Position your newly hired clinician for success

Whether you’re hiring a physician or a non-physician provider, odds are you’ll spend a great deal of time (and probably money, too) attracting the right clinician candidate to your practice. If that new hire ultimately doesn’t work out, your practice will face the costs of going back to square one—as well as lost revenue while that job remains unfilled. Effective onboarding can help ensure your new hire knows what is expected and become productive more quickly. Yet despite the high stakes involved, getting new hires off to a good start often gets much less attention than recruiting does.

Protect that big recruitment investment by getting your new clinicians off to a strong start. Here are some quick tips for how to do it.

Be realistic about ramp-up time.

It’s natural to be excited about the productivity a new clinician can bring to your organization. It will take a while, though, for your new hire to ramp up to full capacity. 

Plan more accurately for the ramp-up by considering the individual’s training and prior experiences. A nurse practitioner (NP) or physician assistant (PA) may need a lot of training and oversight for many months, especially if they’ve just graduated or are coming from a different specialty. (Remember that less-experienced clinicians will likely be counting on your training—and not providing it could severely affect their morale.)

Even experienced physicians will need time to get acclimated to your systems, protocols, and workflows. And if you expect a newly hired physician to attract new patients, keep in mind that creating a reputation and building a network also take time.

Be clear from the start about expectations.

When employed clinicians fall behind on unspoken expectations, resentments may fester—and relationships can fray if both sides come to feel deceived. Before you even recoup your investment in recruiting, your new hire could end up leaving your practice. Unfortunately, it’s a sad pattern we’ve seen too often in our consulting work.

The first step to avoid such costly misunderstandings is to be as clear as possible about what you expect. Invest time to document a full year’s productivity goals in advance of your new hire’s arrival—then share the specifics once he/she starts. 

Productivity may be the most important area where misunderstandings can occur, but it’s not the only one. You may also be making workflow and work style assumptions that don’t align with your new hire’s.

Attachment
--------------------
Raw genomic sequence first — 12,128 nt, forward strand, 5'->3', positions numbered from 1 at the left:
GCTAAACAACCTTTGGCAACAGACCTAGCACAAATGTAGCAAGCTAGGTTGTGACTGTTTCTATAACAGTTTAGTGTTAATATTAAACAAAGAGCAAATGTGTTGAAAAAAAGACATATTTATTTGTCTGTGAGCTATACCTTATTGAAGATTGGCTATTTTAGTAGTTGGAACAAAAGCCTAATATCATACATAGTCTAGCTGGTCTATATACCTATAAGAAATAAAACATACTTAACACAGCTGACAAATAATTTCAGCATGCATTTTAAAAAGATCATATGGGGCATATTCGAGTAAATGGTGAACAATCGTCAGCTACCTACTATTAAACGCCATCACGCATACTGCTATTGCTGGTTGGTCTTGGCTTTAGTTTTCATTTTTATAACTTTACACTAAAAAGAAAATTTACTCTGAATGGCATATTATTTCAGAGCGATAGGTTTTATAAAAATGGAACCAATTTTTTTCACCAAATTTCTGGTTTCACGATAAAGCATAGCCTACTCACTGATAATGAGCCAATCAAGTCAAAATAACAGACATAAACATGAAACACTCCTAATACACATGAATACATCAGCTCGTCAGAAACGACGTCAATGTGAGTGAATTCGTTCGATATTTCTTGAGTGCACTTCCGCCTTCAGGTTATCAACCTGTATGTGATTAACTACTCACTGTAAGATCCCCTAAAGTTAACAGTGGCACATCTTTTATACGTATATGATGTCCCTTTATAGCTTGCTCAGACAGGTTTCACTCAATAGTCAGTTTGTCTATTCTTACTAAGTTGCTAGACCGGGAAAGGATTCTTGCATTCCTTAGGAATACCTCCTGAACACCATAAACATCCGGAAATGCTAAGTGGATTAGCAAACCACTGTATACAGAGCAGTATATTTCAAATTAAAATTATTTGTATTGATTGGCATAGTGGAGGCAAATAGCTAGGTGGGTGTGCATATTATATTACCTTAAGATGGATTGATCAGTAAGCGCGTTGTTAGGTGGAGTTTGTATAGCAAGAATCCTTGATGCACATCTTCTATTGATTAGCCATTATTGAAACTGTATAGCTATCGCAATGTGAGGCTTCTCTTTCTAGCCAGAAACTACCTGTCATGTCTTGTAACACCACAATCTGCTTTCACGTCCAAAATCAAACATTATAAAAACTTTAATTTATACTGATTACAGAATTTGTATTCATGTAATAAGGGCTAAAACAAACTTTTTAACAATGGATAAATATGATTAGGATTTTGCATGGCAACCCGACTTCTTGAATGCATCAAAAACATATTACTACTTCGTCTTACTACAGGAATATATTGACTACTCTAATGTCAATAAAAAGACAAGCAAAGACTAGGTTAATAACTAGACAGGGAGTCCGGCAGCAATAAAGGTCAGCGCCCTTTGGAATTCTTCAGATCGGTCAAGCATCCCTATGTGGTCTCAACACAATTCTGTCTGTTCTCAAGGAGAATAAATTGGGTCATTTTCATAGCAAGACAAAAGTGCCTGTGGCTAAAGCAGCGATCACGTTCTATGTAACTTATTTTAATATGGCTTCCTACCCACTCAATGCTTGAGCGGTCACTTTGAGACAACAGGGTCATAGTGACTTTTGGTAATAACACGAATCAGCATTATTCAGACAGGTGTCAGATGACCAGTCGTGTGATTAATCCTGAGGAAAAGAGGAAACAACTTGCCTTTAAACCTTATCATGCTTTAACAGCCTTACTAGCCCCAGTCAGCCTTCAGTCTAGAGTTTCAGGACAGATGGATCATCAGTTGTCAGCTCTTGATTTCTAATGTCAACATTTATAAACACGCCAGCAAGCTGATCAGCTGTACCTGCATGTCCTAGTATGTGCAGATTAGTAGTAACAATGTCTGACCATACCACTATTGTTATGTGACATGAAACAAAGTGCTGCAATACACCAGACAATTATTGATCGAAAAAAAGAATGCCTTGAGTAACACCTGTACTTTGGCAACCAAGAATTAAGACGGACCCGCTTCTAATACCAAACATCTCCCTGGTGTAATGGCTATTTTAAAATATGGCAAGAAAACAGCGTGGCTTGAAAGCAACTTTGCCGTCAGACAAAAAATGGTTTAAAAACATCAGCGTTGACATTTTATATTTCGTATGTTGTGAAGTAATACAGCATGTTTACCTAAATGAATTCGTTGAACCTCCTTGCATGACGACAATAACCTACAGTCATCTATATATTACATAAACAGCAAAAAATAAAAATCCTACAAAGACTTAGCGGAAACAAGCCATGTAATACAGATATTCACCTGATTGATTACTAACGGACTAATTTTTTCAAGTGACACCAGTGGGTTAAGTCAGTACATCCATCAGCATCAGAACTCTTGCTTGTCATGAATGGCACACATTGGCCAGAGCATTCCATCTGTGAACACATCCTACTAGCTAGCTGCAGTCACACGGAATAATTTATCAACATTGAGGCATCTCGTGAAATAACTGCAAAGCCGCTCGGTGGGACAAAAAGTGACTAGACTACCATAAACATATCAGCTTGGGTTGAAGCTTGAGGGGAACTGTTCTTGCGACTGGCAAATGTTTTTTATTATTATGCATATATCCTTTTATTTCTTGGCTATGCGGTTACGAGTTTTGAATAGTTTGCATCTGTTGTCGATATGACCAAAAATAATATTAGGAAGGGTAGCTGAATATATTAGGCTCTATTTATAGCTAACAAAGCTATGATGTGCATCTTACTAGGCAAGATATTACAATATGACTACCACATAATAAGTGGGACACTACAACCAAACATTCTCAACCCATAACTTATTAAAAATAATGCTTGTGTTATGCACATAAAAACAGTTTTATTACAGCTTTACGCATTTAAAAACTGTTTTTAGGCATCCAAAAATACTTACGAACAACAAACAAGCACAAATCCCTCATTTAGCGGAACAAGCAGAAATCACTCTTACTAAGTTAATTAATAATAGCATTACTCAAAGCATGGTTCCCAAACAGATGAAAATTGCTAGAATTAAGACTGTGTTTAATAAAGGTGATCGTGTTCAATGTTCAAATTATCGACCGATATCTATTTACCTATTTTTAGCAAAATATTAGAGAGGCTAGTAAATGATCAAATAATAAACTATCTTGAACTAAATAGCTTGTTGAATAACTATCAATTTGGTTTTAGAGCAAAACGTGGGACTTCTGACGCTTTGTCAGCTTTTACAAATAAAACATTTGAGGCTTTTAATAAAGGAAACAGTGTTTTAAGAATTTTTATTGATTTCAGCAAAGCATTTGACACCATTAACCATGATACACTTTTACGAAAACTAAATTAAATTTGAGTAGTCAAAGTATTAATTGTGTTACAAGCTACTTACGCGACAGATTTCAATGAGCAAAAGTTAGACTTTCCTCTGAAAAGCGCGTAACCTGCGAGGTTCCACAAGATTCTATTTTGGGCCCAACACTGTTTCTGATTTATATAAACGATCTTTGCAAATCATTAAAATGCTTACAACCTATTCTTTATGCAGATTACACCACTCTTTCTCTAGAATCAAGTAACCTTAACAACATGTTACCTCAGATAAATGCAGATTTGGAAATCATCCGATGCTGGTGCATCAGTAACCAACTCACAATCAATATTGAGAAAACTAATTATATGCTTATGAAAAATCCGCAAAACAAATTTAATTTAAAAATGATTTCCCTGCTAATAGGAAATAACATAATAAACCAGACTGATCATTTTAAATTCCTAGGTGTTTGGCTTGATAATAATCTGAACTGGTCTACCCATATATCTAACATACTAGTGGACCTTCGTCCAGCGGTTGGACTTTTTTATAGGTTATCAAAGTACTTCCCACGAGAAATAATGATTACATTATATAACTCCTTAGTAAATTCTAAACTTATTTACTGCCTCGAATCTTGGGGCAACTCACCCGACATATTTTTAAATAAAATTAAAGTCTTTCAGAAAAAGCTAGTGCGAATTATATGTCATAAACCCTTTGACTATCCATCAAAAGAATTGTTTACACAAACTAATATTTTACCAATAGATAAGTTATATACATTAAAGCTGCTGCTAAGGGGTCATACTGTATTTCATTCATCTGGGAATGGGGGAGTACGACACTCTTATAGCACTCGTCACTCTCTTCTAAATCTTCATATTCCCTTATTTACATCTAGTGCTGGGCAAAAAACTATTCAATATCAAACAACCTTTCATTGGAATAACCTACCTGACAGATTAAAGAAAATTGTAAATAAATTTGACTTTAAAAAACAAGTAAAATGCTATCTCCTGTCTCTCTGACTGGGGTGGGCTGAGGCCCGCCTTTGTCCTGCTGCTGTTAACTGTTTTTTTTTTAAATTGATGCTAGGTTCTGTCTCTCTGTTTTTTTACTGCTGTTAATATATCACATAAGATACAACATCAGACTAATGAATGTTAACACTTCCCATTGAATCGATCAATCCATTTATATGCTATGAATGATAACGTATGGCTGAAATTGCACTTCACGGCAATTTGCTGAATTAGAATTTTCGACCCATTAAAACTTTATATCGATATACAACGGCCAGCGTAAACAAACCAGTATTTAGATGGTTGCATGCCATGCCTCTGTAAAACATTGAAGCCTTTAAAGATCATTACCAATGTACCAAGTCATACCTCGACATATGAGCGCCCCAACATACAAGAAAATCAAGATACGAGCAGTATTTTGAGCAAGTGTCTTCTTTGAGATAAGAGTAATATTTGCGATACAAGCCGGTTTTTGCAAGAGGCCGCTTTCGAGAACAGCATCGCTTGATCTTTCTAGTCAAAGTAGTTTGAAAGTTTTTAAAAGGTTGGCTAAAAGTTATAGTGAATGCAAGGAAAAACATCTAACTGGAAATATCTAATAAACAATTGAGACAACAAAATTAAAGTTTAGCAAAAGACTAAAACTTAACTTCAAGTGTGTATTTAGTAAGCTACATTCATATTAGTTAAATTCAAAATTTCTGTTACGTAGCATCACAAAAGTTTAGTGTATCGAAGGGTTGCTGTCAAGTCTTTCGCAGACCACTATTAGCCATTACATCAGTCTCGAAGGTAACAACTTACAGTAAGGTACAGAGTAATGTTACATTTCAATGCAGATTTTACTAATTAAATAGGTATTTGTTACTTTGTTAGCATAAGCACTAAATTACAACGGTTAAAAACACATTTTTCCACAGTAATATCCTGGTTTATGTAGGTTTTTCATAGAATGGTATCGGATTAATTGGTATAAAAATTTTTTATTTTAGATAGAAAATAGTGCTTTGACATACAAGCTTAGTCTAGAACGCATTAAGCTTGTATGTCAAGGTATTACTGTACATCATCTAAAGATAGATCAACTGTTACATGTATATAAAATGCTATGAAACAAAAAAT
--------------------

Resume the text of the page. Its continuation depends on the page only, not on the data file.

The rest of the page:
For example, do you consider it “standard” that charts be completed within a certain timeframe? Will you be disappointed if your new physician does not personally meet with primary care doctors or present at local hospitals? Are NPs and PAs expected to network with their peers in your local area? Are there unwritten rules for how to work with staff? Try to be as specific as possible about all of the things that could undermine your new hire’s ability to fit in and thrive—don’t just assume they already know.

Make sure you’re prepared to give specific, objective feedback as your clinician ramps up, too. For example, make sure your physicians have access to reports detailing their productivity, new patient visits, and other key metrics. 

Give them the administrative support they need to adapt quickly.

Every workplace has everyday “stuff” that new employees have to learn: how to use company email, where the bathroom is, where to park, how and when salaries are delivered. Preparing a document that covers all of these sorts of basics, then sending it to all new hires before they start, can help new employees feel welcome and ready for work.

Learning new software can make getting up to speed harder for new physicians, NPs, and PAs. Staff can help by making access to system training available and helping new providers learn your practice’s clinical and billing documentation policies. 

Your practice management team can also help new physicians bring revenue in fast by getting started on credentialing as soon as possible. The complete process might take months—so starting well ahead of the physician’s first day of work is a good idea. Make sure your team has already planned for the documents and data they’ll need from the physician to complete the process.

Marketing support is also critical to a strong start. One of the easiest and most valuable first steps is to be sure your new hire is listed properly in online payer and reviews directories. If getting your physician out into the community is part of your marketing approach, make sure staff is also ready to help with contacts, introductions, and planning.